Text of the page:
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Inhalational phytochemicals as possible treatment for pulmonary tuberculosis: Two case reports

      To the Editor:
      Mycobacterium tuberculosis infects more than 2 billion people in the world, and it has a high mortality rate with 2 to 3 million people dying annually.
      • Frieden T.R.
      • Sterling T.R.
      • Munsiff S.S.
      • Watt C.J.
      • Dye C.
      Tuberculosis.
      Multi-drug resistant strains of M tuberculosis have been reported in the majority of countries evaluated and are a pandemic of major importance with control programs costing approximately US $1 billion per year globally.
      • Frieden T.R.
      • Driver C.R.
      Tuberculosis control: past 10 years and future progress.
      • Walker D.
      • Stevens W.
      The economics of TB control in developing countries.
      The development of new treatments is the major focus of current tuberculosis research worldwide.
      • Duncan K.
      Progress in TB drug development and what is still needed.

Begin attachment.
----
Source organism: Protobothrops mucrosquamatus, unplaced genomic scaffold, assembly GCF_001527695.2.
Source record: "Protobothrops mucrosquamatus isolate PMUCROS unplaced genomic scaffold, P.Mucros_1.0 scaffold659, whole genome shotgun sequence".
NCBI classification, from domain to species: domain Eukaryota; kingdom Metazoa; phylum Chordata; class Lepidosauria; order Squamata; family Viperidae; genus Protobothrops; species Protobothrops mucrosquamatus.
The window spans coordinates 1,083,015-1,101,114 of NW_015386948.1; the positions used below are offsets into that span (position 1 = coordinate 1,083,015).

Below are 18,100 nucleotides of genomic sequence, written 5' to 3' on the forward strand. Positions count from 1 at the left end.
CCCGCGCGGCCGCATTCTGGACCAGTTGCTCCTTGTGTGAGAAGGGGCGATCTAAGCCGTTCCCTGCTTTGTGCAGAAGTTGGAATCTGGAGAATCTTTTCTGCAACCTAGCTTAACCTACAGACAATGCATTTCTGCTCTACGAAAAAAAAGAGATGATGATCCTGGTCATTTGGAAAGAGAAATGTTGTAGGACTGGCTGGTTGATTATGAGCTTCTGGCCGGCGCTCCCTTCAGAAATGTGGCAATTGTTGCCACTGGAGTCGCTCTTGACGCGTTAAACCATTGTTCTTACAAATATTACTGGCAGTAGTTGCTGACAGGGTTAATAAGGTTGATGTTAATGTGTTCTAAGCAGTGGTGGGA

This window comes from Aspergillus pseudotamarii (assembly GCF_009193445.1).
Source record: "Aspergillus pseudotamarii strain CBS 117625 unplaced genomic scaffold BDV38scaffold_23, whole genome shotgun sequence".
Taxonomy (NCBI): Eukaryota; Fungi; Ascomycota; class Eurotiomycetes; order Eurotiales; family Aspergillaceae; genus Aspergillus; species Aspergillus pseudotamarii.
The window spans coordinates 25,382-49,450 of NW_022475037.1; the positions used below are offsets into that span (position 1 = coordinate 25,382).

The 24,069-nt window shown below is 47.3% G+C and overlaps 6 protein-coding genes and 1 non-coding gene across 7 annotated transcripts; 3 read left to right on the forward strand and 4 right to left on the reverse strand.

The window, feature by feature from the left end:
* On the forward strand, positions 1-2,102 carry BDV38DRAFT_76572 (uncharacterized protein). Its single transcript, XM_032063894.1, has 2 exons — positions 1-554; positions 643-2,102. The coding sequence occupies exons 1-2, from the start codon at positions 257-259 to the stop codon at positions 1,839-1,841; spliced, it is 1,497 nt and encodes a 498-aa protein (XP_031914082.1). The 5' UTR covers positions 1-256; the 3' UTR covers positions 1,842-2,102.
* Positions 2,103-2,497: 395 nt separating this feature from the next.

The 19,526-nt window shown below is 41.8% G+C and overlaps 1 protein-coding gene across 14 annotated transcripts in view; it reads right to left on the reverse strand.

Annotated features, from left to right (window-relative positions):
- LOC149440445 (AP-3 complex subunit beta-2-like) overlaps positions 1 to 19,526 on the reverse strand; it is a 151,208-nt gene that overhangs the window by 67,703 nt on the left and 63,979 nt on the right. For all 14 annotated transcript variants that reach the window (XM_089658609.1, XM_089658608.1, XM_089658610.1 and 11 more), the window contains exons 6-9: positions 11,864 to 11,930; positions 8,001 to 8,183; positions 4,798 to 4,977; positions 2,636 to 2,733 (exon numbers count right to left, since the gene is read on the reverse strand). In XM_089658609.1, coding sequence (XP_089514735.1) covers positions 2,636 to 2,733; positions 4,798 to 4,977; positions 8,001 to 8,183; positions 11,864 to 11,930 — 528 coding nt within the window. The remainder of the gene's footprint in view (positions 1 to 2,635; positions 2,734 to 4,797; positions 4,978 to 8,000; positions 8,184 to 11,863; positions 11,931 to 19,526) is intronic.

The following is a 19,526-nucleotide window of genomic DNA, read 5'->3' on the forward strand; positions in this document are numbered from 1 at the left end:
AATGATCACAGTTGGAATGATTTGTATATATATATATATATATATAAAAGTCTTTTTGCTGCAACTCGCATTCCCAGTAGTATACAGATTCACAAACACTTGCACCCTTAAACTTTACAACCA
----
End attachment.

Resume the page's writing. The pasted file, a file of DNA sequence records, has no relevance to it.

• Christoph F.
      • Kaulfers P.M.
      • Stahl-Biskup E.
      In vitro evaluation of the antibacterial activity of beta-triketones admixed to Melaleuca oils.
      We have previously described the use of phytochemicals to treat methicillin-resistant staphylococcal infections
      • Sherry E.
      • Warnke P.H.
      • Boeck H.
      Percutaneous treatment of chronic MRSA osteomyelitis with a novel plant-derived antiseptic.
      • Sherry E.
      • Boeck H.
      • Warnke P.H.
      Topical application of a new formulation of eucalyptus oil phytochemical clears methicillin-resistant Staphylococcus aureus infection.

      Sherry E, Warnke PH. Alternative for MRSA and tuberculosis (TB): eucalyptus and tea-tree oils as new topical antibacterials. Poster presented at: American Academy of Orthopaedic Surgeons meeting; February 2002; Dallas, Tex.

      Phytochemicals may also offer an effective and cheaper alternative treatment for tuberculosis. We report a chance finding where an inhaled phytochemical turned the sputum negative in 2 patients with primary pulmonary tuberculosis and also produced a clinical improvement.

      Case 1